nerve,  treatment involves gently removing any debris  lodged  in
the  cavity  being careful not to poke deep as  this  will  cause 
severe pain if the nerve is touched.   Next rinse vigorously with
warm water.    Then soak a small piece of cotton in oil of cloves
and  insert it in the cavity.   This will give  temporary  relief
until a dentist can be reached. 

   At  times  the pain may have a more obscure location  such  as
decay under an old filling.   As this can be only corrected by  a
dentist  there  are  two  things you can do  to  help  the  pain.  
Administer  a pain pill (aspirin or some other analgesic)  inter
nally  or dissolve a tablet in a half glass (4 oz) of warm  water
holding  it in the mouth for several minutes before  spitting  it

    SWOLLEN  JAW:  This may be caused by several  conditions  the
most probable being an abscessed tooth.   In any case the  treat
ment should be to reduce pain and swelling.   An ice pack held on
the outside of the jaw, (ten minutes on and ten minutes off) will
take care of both.   If this does not control the pain, an  anal
gesic tablet can be given every four hours. 

   OTHER ORAL INJURIES: Broken teeth, cut lips, bitten tongue  or
lips  if  severe means a trip to a dentist as soon  as  possible.  
In  the mean time rinse the mouth with warm water and place  cold
compresses  on the face opposite the injury.   If there is a  lot
of  bleeding,  apply direct pressure to the bleeding  area.    If
bleeding  does  not stop get patient to the emergency room  of  a
hospital as stitches may be necessary. 

better  still  a moistened tea bag over the socket and  have  the
patient bite down gently on it for 30to 45 minutes.   The  tannic
acid  in the tea seeps into the tissues and often helps stop  the
bleeding.    If  bleeding  continues after two  hours,  call  the
dentist  or  take patient to the emergency room  of  the  nearest

BROKEN  JAW: If you suspect the patient's jaw is  broken,  bring
the upper and lower teeth together.   Put a necktie, handkerchief
or towel under the chin, tying it over the head to immobilize the
jaw  until you can get the patient to a dentist or the  emergency
room of a hospital. 

PAINFUL ERUPTING TOOTH: In young children teething pain can come
from  a  loose baby tooth or from an  erupting  permanent  tooth.  
Some relief can be given by crushing a little ice and wrapping it
in gauze or a clean piece of cloth and putting it directly on the
tooth  or gum tissue where it hurts.   The numbing effect of  the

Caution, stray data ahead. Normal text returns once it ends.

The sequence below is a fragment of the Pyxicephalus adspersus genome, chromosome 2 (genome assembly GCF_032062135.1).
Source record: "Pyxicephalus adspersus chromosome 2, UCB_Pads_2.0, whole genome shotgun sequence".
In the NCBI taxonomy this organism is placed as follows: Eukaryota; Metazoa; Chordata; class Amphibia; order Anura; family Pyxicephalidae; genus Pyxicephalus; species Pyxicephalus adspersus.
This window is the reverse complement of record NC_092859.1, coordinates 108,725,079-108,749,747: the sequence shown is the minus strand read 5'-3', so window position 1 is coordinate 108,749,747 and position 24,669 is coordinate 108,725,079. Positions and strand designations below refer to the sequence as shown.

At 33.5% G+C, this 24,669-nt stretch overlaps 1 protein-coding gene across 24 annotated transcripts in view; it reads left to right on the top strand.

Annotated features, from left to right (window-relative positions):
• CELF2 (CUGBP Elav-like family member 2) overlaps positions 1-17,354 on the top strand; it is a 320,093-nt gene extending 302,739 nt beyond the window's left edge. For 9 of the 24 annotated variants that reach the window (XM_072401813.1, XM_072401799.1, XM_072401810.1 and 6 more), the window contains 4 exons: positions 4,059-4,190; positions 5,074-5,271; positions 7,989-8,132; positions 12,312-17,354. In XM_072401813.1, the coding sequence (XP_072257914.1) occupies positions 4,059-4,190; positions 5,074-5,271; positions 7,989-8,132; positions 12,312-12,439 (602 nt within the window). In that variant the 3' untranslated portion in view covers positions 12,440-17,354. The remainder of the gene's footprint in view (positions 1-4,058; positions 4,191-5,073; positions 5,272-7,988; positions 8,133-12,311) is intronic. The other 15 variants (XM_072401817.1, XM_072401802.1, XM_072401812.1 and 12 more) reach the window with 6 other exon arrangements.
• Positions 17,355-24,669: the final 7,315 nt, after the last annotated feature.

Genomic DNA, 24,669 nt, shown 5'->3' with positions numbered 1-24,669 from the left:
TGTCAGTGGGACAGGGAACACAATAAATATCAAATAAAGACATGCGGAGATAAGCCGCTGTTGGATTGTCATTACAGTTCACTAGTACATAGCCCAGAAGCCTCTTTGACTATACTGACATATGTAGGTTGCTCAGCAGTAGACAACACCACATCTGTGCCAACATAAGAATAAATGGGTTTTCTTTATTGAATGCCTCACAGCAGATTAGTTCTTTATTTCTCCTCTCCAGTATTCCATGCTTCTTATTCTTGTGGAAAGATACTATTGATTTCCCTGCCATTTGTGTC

cold,along with an appropriate dose of aspirin, usually  provides
temporary relief. 

In young adults, an erupting 3rd molar (Wisdom tooth), especial
ly  if  it is impacted, can cause the jaw to swell and  be  quite
painful.    Often  the gum around the tooth will  show  signs  of
infection.    Temporary  relief can be had by giving  aspirin  or
some  other  painkiller and by dissolving an aspirin  in  half  a
glass  of warm water and holding this solution in the mouth  over
ED  TO PREVENT BURNING THE TISSUE.   The swelling of the jaw  can
be  reduced by using an ice pack on the outside of the  face  (At
intervals of ten minutes on and ten minutes off. 

lips  or  tongue can be caused by many reasons,  irritation,  in
juries which bruise or cut the lip or just a run-down  condition.  
The germs which cause most of these sores are always laying  just
below  the  surface waiting for a chance to flare  up.    Usually
these  lesions  last five days no matter what you  put  on  them.  
Such  preparations as Blistex, Carmex, Butyn Dental  Ointment  or
Spirits  of Camphor will relieve pain but it is doubtful  whether
they  cause  them to heal any sooner.  New studies  suggest  that
high levels of another amino acid, arginine can give the body in
creased resistance to these painful mouth and lip sores. 

Generally,  when confronted by a dental emergency, you can  only
relieve  the pain and give temporary treatment until the  patient
can  see their dentist.    Sometimes, as was the case in Tom  and
Sylvia's  family, fast prompt emergency treatment can  spell  the
difference between permanently losing a tooth and saving it.  

Reprinted from American Survival Guide July 1991